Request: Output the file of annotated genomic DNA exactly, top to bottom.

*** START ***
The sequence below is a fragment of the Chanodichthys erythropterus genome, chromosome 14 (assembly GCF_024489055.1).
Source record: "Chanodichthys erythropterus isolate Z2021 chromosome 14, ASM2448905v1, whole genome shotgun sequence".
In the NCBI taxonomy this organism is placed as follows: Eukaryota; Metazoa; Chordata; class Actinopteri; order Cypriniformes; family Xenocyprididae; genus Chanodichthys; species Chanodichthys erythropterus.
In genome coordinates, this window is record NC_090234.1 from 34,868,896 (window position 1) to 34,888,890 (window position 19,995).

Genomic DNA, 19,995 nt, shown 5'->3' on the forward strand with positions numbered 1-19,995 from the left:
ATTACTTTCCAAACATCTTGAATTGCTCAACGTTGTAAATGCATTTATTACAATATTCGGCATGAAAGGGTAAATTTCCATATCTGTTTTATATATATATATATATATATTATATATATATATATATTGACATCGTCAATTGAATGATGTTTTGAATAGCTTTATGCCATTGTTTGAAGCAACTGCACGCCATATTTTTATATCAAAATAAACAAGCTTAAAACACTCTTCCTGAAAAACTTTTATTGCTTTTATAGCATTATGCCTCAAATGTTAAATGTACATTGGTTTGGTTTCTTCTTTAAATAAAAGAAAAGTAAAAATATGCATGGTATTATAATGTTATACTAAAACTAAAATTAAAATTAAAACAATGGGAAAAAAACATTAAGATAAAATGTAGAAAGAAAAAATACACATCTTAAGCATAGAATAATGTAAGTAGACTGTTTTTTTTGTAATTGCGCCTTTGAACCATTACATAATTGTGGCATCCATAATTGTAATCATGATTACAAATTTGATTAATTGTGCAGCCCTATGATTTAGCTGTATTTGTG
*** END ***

The sequence below is a fragment of the Chanodichthys erythropterus genome, chromosome 14 (assembly GCF_024489055.1).
Source record: "Chanodichthys erythropterus isolate Z2021 chromosome 14, ASM2448905v1, whole genome shotgun sequence".
In the NCBI taxonomy this organism is placed as follows: Eukaryota; Metazoa; Chordata; class Actinopteri; order Cypriniformes; family Xenocyprididae; genus Chanodichthys; species Chanodichthys erythropterus.
In genome coordinates, this window is record NC_090234.1 from 34,868,896 (window position 1) to 34,888,890 (window position 19,995).

Genomic DNA, 19,995 nt, shown 5'->3' on the forward strand with positions numbered 1-19,995 from the left:
ATTACTTTCCAAACATCTTGAATTGCTCAACGTTGTAAATGCATTTATTACAATATTCGGCATGAAAGGGTAAATTTCCATATCTGTTTTATATATATATATATATATATTATATATATATATATATTGACATCGTCAATTGAATGATGTTTTGAATAGCTTTATGCCATTGTTTGAAGCAACTGCACGCCATATTTTTATATCAAAATAAACAAGCTTAAAACACTCTTCCTGAAAAACTTTTATTGCTTTTATAGCATTATGCCTCAAATGTTAAATGTACATTGGTTTGGTTTCTTCTTTAAATAAAAGAAAAGTAAAAATATGCATGGTATTATAATGTTATACTAAAACTAAAATTAAAATTAAAACAATGGGAAAAAAACATTAAGATAAAATGTAGAAAGAAAAAATACACATCTTAAGCATAGAATAATGTAAGTAGACTGTTTTTTTTGTAATTGCGCCTTTGAACCATTACATAATTGTGGCATCCATAATTGTAATCATGATTACAAATTTGATTAATTGTGCAGCCCTATGATTTAGCTGTATTTGTG